Are gambling ads destined to go the way of tobacco ads?

The Sydney Morning Herald
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Nationals leader David Littleproud is quick to emphasise he is no wowser when it comes to gambling; he enjoys a punt here and there.

But when he sits down to watch the NRL with his three sons (aged seven, nine and 16), he, like many Australians, is disturbed by the barrage of sports betting advertising blasted into the living room.

“It grates on me as a father,” Littleproud says. “[I’m] with my boys having odds thrown at me on the game that we’re sitting down to watch as a family.”

This week, Littleproud added his name to the ranks of MPs alarmed about the saturation of betting ads during live sports broadcasts and called for a national conversation “about whether or not gambling ads should be on at all” during those events.

By the time the NRL and AFL seasons get underway next year, gambling ads spruiking online betting services will come with a new kicker following the retirement of the current “gamble responsibly” tagline.

Online bookmakers including Sportsbet, bet365 and Ladbrokes will instead be required to include a range of evidence-backed alternatives such as “Chances are you’re about to lose” and “What’s gambling really costing you?” with their ads across TV, radio, print media, websites and apps.

The change, announced by the federal government this week, has fed into a bigger debate about the normalisation of betting within sport and whether this small step heralds a slow tightening of the regulatory noose around the online gambling industry such as occurred with the tobacco industry.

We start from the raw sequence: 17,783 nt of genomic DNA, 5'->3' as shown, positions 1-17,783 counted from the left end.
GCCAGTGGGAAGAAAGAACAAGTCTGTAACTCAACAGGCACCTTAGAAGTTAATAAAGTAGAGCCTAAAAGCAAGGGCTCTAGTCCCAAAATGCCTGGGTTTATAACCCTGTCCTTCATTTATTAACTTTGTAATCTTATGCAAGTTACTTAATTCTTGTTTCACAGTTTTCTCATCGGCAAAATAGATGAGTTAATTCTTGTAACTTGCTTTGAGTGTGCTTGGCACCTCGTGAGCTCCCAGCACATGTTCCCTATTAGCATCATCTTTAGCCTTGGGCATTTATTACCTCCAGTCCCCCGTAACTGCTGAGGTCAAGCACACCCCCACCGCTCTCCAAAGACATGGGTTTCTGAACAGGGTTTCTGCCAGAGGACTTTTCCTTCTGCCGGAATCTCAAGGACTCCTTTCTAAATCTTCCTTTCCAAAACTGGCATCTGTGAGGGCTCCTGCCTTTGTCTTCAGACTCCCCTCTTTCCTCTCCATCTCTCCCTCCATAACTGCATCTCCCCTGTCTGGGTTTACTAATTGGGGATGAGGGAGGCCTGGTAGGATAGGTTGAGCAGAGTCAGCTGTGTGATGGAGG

Those hoping so would be dismayed by Prime Minister Anthony Albanese’s response this week when asked about the parallels between the gambling and tobacco industries and if the government had further advertising control measures planned.

“I think they are different problems you are trying to solve. Smoking isn’t good for anybody,” Albanese told Channel 10’s The Project. “There is no problem if people have the occasional punt on the Melbourne Cup or what have you. The problem is a group of people who will become problem gamblers and that can be devastating for them.”

Pressed on whether the new taglines were enough to mitigate the impact of ads bombarding a younger generation of potential gamblers, Albanese said he believed his government had the balance right.

“[We are] not trying to impose a complete nanny-state solution, but trying to warn people that it can be an issue and to give them pause for thought,” he said.

Australia has some of the strictest anti-smoking measures in the world, with total advertising bans on any messaging that seeks to persuade people to buy, smoke or use tobacco. This is complemented by plain packaging laws, banning logos and branding on packets of cigarettes and requiring graphic health warnings.

Online betting companies are already required to comply with some restrictions such as stopping advertising or promotion of odds from five minutes before the scheduled start of play until five minutes after play between 5am and 8.30pm. After 8:30pm, gambling ads can be aired during scheduled and unscheduled breaks, with viewers often barraged with back-to-back ads.

Outside those times, other rules apply, including a ban on representatives of gambling organisations sitting on commentary teams or appearing to broadcast from the venue. No gambling advertising or promotion of odds is allowed during play, but advertising is allowed during breaks.